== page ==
Assistant Secretary Fred G. Clark submitted his proposed disposition of the complaint in June, 1974. That disposition would have removed all adverse references from her personnel file, but it proposed no other significant relief.

Copeland, still dissatisfied, requested a formal hearing. Her file was sent to the Civil Service Commission for that purpose, but no hearing was held. The file was returned to the Labor Department without explanation.

Assistant Secretary Clark resubmitted his proposed disposition of Copeland's complaint in September, 1974. According to Copeland, she was assured that because she had already requested a hearing, she need not repeat that request.

No hearing was held, however, and the Department issued its final decision on November 7, 1974. The final decision conceded "that a pattern of sex discrimination exists" in the Directorate, and that such discrimination "manifests itself in the lack of leadership responsibility assignments given to qualified women professionals." The decision, however, denied that the Department's refusal to promote Copeland resulted from sex discrimination and asserted that Copeland's personal disagreements with her supervisors were the true cause of her grievances.

The Department in its decision agreed, inter alia, to (1) consider her fairly for future work assignments; (2) clarify her responsibilities and objectively assess her performance of them, (3) expunge adverse evaluations from her personnel file, and (4) monitor future promotion decisions to insure fair treatment for her and other minority employees and women. The Department did not, however, offer retroactive promotion and back pay, or priority consideration for future promotions.

The Department sent Copeland a copy of its decision. However, Copeland's attorneys were not served with a copy, in violation of Department regulations.

B. Litigation in the District Court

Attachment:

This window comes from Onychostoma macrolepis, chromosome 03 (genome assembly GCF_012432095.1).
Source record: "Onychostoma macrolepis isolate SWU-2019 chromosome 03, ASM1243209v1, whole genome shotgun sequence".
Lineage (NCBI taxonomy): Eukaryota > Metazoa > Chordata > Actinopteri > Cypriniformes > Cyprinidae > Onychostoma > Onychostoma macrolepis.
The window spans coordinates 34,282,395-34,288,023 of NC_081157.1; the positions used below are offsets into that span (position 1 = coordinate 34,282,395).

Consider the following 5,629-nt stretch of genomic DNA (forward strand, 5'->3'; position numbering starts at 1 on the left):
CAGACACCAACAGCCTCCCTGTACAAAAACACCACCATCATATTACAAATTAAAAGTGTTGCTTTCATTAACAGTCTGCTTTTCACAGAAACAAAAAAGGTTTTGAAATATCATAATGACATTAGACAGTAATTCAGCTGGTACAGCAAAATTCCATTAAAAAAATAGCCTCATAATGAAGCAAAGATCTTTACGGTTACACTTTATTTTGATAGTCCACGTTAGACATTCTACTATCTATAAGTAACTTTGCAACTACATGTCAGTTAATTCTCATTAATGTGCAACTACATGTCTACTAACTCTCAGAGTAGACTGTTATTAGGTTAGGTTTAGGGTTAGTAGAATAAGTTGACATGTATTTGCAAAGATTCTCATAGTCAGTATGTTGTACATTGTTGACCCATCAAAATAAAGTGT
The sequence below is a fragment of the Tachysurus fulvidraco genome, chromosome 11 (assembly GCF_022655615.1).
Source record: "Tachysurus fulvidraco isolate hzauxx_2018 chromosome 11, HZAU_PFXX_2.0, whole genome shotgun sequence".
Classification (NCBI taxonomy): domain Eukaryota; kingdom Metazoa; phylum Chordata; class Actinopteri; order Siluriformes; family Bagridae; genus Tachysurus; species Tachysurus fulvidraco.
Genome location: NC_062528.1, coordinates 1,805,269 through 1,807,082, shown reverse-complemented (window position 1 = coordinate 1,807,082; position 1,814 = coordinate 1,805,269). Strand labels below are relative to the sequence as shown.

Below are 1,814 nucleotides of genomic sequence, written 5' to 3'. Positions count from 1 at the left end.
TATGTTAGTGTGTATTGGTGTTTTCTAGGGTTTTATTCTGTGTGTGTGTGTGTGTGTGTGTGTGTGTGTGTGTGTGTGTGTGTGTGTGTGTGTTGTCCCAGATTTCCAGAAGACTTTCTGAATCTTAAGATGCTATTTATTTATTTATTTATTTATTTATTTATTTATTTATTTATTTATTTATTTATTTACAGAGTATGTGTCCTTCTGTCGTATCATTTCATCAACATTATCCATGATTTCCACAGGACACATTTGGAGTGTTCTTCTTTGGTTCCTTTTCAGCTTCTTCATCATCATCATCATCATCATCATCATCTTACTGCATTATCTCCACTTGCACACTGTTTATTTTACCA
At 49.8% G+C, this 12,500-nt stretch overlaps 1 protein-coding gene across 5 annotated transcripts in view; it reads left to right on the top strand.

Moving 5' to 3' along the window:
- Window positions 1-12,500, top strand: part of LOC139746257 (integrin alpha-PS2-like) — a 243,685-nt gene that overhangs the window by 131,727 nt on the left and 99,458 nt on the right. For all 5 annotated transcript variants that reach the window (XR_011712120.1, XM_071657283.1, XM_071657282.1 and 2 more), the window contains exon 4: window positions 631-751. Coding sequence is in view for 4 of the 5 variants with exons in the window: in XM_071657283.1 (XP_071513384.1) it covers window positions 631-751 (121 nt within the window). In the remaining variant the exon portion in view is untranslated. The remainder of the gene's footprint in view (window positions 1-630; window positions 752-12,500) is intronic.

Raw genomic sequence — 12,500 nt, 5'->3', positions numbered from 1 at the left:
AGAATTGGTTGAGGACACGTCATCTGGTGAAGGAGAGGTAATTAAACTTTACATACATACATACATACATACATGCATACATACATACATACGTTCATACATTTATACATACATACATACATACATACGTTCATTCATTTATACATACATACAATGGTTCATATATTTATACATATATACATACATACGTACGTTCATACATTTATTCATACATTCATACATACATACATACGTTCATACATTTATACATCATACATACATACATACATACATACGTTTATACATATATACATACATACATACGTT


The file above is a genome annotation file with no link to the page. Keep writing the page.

Copeland filed this class suit in the District Court on December 13, 1974. The complaint, as amended, alleged three gender discrimination counts, namely, violations of (1) Title VII of the Civil Rights Act of 1964, (2) Executive Order 11478, and (3) rights under the first and fifth amendments to the constitution and 42 U.S.C. section 1985. The complaint also alleged a count of race discrimination under the first and fifth amendments and 42 U.S.C. sections 1981 and 1985.

1. The Government's Motion for Judgment on the Pleadings

The government promptly moved for judgment on the pleadings under a variety of theories. Judgment on the Title VII count was sought because the suit was filed 31 days after Copeland received notice of the final agency decision, not within the 30-day period established by statute. See 42 U.S.C. § 2000e-16(c) (1976). The District Court held, however, that the government's failure to serve Copeland's attorneys with the agency decision tolled the running of the 30-day period. 5

2. The Government's Opposition to Class Certification

Copeland next moved that she represent a class of all past, present, and future female data processing employees in the Directorate. The government, however, moved to remand the case to the Civil Service Commission for additional hearings and, in the alternative, opposed class certification for a variety of reasons.

The District Court denied the motion to remand. The court also certified the case as a class suit, covering all females employed by the Directorate in data processing positions after June 11, 1971.

3. Discovery Skirmishes

Copeland's attorneys meanwhile had propounded a congeries of discovery requests, including interrogatories and requests for production of documents. These discovery requests prompted an acrimonious flurry between the plaintiff class (plaintiff) and the defendant.

The government initially did not comply with these requests. Plaintiff moved to compel discovery. The government then answered some of the interrogatories, but objected to certain others that it thought called for privileged information. The government, accordingly, opposed the motion to compel.

Plaintiff pointed out to the court that the Department had destroyed certain relevant documents 6 and that, in any event, the government's responses to many interrogatories were inadequate. The question of the adequacy of the government's response to discovery requests generally was ultimately resolved by negotiation.

Meanwhile, the government had initiated discovery of its own. The government propounded interrogatories, requested documents, and took depositions. Plaintiff continued the discovery battle by noticing the deposition of an Assistant Secretary of Labor. The government moved for a protective order; this motion was denied.

Discovery continued for several additional weeks. Plaintiff answered defendant's numerous interrogatories, served additional...